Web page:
The high insulin levels contribute to halting the development of the follicles in the ovaries, leading to anovulation and multiple partially developed follicles (seen as polycystic ovaries on the scan). 

Dietexercise and weight loss help reduce insulin resistance.

 

Investigations

The NICE clinical knowledge summaries recommend the following blood tests to diagnose PCOS and exclude other pathology that may have a similar presentation:

  • Testosterone
  • Sex hormone-binding globulin
  • Luteinizing hormone
  • Follicle-stimulating hormone
  • Prolactin (may be mildly elevated in PCOS)
  • Thyroid-stimulating hormone

 

Hormonal blood tests typically show:

  • Raised luteinising hormone
  • Raised LH to FSH ratio (high LH compared with FSH)
  • Raised testosterone
  • Raised insulin
  • Normal or raised oestrogen levels

TOM TIP: The key thing to remember for your exams is the raised LH, and the raised LH:FSH ratio.

 

Pelvic ultrasound is required when suspecting PCOS. A transvaginal ultrasound is the gold standard for visualising the ovaries. The follicles may be arranged around the periphery of the ovary, giving a “string of pearls” appearance. The diagnostic criteria are either:

  • 12 or more developing follicles in one ovary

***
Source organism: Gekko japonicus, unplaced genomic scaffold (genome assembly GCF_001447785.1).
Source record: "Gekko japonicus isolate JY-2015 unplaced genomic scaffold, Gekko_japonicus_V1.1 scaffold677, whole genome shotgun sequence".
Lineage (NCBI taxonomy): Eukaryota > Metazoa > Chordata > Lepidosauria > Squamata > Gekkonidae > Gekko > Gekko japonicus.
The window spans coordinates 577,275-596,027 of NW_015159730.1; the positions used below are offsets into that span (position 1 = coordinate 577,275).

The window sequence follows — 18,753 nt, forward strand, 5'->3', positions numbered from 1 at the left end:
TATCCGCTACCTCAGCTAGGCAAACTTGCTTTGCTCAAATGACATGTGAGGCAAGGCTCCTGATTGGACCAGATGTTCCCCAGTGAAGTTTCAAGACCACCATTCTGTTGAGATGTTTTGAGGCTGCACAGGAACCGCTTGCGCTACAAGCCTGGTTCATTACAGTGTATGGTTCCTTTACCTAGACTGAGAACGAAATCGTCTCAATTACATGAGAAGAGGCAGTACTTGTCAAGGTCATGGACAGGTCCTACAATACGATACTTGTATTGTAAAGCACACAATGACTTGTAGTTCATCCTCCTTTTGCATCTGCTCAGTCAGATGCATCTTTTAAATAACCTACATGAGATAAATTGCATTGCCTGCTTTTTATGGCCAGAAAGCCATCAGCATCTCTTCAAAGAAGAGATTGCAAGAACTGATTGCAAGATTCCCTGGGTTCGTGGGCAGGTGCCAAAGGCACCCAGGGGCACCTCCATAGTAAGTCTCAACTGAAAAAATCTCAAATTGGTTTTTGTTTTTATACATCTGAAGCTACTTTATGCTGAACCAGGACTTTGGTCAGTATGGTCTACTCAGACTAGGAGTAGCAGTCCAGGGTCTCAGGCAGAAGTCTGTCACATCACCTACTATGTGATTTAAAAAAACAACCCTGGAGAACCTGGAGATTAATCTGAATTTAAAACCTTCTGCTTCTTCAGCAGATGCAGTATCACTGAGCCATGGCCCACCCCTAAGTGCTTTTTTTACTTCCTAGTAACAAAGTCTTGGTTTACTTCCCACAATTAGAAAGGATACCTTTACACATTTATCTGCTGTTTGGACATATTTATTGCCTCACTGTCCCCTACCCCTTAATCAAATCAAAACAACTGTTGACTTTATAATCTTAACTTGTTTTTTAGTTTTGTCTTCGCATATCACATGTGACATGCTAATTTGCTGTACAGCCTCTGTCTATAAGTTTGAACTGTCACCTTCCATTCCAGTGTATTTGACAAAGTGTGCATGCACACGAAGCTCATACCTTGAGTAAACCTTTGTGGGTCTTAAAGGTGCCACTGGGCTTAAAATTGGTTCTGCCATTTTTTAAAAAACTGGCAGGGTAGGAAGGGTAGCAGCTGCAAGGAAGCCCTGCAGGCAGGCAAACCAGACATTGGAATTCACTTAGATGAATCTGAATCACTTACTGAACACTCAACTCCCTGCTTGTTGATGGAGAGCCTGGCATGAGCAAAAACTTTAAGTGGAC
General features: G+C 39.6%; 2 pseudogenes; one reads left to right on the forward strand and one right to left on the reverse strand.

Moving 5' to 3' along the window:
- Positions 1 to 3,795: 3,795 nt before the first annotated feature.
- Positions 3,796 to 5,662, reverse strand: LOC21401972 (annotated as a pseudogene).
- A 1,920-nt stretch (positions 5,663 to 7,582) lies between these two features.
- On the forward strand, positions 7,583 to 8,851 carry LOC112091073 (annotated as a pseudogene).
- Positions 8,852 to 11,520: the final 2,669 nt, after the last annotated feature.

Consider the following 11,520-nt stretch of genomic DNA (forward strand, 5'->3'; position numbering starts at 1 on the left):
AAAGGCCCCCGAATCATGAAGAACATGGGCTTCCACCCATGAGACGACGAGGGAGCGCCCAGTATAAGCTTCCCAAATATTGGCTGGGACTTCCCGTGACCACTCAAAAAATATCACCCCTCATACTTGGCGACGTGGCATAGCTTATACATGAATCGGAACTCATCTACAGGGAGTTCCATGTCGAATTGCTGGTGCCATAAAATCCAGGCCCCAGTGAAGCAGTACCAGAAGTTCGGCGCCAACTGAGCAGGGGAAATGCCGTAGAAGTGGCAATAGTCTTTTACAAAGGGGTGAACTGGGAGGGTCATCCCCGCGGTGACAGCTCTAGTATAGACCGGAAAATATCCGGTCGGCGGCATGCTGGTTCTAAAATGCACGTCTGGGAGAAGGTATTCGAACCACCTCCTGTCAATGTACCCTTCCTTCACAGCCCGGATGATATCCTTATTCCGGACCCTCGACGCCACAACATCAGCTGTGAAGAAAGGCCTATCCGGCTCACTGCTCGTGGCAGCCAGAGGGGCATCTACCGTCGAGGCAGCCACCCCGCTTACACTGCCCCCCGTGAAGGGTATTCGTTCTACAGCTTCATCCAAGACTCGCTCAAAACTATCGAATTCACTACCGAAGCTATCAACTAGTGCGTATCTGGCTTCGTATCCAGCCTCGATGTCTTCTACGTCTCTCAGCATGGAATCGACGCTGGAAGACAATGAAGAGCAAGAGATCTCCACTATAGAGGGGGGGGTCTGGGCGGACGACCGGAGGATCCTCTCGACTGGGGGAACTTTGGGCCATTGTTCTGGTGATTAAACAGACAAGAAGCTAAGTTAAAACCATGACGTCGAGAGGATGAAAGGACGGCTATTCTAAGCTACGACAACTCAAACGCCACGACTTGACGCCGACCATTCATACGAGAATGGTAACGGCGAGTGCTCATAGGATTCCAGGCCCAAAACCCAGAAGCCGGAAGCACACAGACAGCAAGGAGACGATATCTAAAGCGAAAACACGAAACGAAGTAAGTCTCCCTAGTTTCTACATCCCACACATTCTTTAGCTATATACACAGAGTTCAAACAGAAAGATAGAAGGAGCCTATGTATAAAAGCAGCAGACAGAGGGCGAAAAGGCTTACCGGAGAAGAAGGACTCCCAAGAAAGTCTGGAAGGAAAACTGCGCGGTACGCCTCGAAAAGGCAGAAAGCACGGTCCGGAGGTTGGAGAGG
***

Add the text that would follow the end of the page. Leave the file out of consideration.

• Ovarian volume of more than 10cm3

Pelvic ultrasound is not reliable in adolescents for the diagnosis of PCOS.

TOM TIP: It is worth remembering the “string of pearls” description for your exams. It may come up in MCQs. It is also worth remembering that an ovarian volume of more than 10cm3 can indicate polycystic ovarian syndrome, even without the presence of cysts.

 

The screening test of choice for diabetes in patients with PCOS is a 2-hour 75g oral glucose tolerance test (OGTT). An OGTT is performed in the morning prior to having breakfast. It involves taking a baseline fasting plasma glucose, giving a 75g glucose drink and then measuring plasma glucose 2 hours later. It tests the ability of the body to cope with a carbohydrate meal. The results are:

  • Impaired fasting glucose – fasting glucose of 6.1 – 6.9 mmol/l (before the glucose drink)
  • Impaired glucose tolerance – plasma glucose at 2 hours of 7.8 – 11.1 mmol/l
  • Diabetes  plasma glucose at 2 hours above 11.1 mmol/l

 

General Management

It is crucial to reduce the risks associated with obesitytype 2 diabeteshypercholesterolaemia and cardiovascular disease. These risks can be reduced by:

  • Weight loss
  • Low glycaemic index, calorie-controlled diet
  • Exercise
  • Smoking cessation
  • Antihypertensive medications where required
  • Statins where indicated (QRISK >10%)

 

Patients should be assessed and managed for the associated features and complications, such as:

  • Endometrial hyperplasia and cancer
  • Infertility
  • Hirsutism
  • Acne
  • Obstructive sleep apnoea
  • Depression and anxiety

 

Weight loss is a significant part of the management of PCOS. Weight loss alone can result in ovulation and restore fertility and regular menstruation, improve insulin resistance, reduce hirsutism and reduce the risks of associated conditions. Orlistat may be used to help weight loss in women with a BMI above 30. Orlistat is a lipase inhibitor that stops the absorption of fat in the intestines. 

 

Managing the Risk of Endometrial Cancer

Women with polycystic ovarian syndrome have several risk factors for endometrial cancer:

  • Obesity
  • Diabetes
  • Insulin resistance
  • Amenorrhoea